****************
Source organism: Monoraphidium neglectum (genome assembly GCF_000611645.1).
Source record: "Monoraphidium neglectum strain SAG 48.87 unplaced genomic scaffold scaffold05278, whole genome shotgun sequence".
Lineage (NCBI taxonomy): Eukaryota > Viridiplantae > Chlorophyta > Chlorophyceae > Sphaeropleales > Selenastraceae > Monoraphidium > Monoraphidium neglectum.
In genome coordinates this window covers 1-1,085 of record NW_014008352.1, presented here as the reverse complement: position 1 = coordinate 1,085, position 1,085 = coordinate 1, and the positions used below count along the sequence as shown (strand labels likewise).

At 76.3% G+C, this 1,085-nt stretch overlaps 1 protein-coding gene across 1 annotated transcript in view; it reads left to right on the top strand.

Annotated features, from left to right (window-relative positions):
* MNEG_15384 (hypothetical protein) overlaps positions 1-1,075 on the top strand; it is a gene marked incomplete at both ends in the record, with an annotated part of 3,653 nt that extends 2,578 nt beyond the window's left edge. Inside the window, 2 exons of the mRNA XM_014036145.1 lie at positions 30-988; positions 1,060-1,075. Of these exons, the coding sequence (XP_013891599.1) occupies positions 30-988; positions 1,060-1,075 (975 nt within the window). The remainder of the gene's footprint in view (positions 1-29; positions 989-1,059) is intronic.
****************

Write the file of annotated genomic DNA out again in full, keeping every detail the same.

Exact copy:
Source organism: Monoraphidium neglectum (genome assembly GCF_000611645.1).
Source record: "Monoraphidium neglectum strain SAG 48.87 unplaced genomic scaffold scaffold05278, whole genome shotgun sequence".
Lineage (NCBI taxonomy): Eukaryota > Viridiplantae > Chlorophyta > Chlorophyceae > Sphaeropleales > Selenastraceae > Monoraphidium > Monoraphidium neglectum.
In genome coordinates this window covers 1-1,085 of record NW_014008352.1, presented here as the reverse complement: position 1 = coordinate 1,085, position 1,085 = coordinate 1, and the positions used below count along the sequence as shown (strand labels likewise).

At 76.3% G+C, this 1,085-nt stretch overlaps 1 protein-coding gene across 1 annotated transcript in view; it reads left to right on the top strand.

Annotated features, from left to right (window-relative positions):
* MNEG_15384 (hypothetical protein) overlaps positions 1-1,075 on the top strand; it is a gene marked incomplete at both ends in the record, with an annotated part of 3,653 nt that extends 2,578 nt beyond the window's left edge. Inside the window, 2 exons of the mRNA XM_014036145.1 lie at positions 30-988; positions 1,060-1,075. Of these exons, the coding sequence (XP_013891599.1) occupies positions 30-988; positions 1,060-1,075 (975 nt within the window). The remainder of the gene's footprint in view (positions 1-29; positions 989-1,059) is intronic.